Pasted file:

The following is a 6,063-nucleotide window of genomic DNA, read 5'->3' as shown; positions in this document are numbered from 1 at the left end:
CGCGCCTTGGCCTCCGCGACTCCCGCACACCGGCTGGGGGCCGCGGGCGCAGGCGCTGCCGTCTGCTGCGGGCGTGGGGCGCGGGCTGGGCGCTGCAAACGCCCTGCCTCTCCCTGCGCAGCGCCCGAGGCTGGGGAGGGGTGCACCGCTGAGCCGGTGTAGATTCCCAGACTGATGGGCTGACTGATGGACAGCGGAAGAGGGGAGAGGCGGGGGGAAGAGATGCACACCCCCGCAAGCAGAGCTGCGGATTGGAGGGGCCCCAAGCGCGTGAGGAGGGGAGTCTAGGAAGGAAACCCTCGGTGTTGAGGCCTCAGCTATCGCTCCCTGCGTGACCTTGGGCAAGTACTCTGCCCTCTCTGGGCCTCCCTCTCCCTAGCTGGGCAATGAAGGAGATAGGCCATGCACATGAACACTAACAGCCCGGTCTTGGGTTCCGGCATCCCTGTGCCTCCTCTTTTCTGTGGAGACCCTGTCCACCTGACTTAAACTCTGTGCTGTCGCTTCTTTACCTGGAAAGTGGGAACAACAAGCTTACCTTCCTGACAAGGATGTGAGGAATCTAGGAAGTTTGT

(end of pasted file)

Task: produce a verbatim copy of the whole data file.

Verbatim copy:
The following is a 6,063-nucleotide window of genomic DNA, read 5'->3' as shown; positions in this document are numbered from 1 at the left end:
CGCGCCTTGGCCTCCGCGACTCCCGCACACCGGCTGGGGGCCGCGGGCGCAGGCGCTGCCGTCTGCTGCGGGCGTGGGGCGCGGGCTGGGCGCTGCAAACGCCCTGCCTCTCCCTGCGCAGCGCCCGAGGCTGGGGAGGGGTGCACCGCTGAGCCGGTGTAGATTCCCAGACTGATGGGCTGACTGATGGACAGCGGAAGAGGGGAGAGGCGGGGGGAAGAGATGCACACCCCCGCAAGCAGAGCTGCGGATTGGAGGGGCCCCAAGCGCGTGAGGAGGGGAGTCTAGGAAGGAAACCCTCGGTGTTGAGGCCTCAGCTATCGCTCCCTGCGTGACCTTGGGCAAGTACTCTGCCCTCTCTGGGCCTCCCTCTCCCTAGCTGGGCAATGAAGGAGATAGGCCATGCACATGAACACTAACAGCCCGGTCTTGGGTTCCGGCATCCCTGTGCCTCCTCTTTTCTGTGGAGACCCTGTCCACCTGACTTAAACTCTGTGCTGTCGCTTCTTTACCTGGAAAGTGGGAACAACAAGCTTACCTTCCTGACAAGGATGTGAGGAATCTAGGAAGTTTGT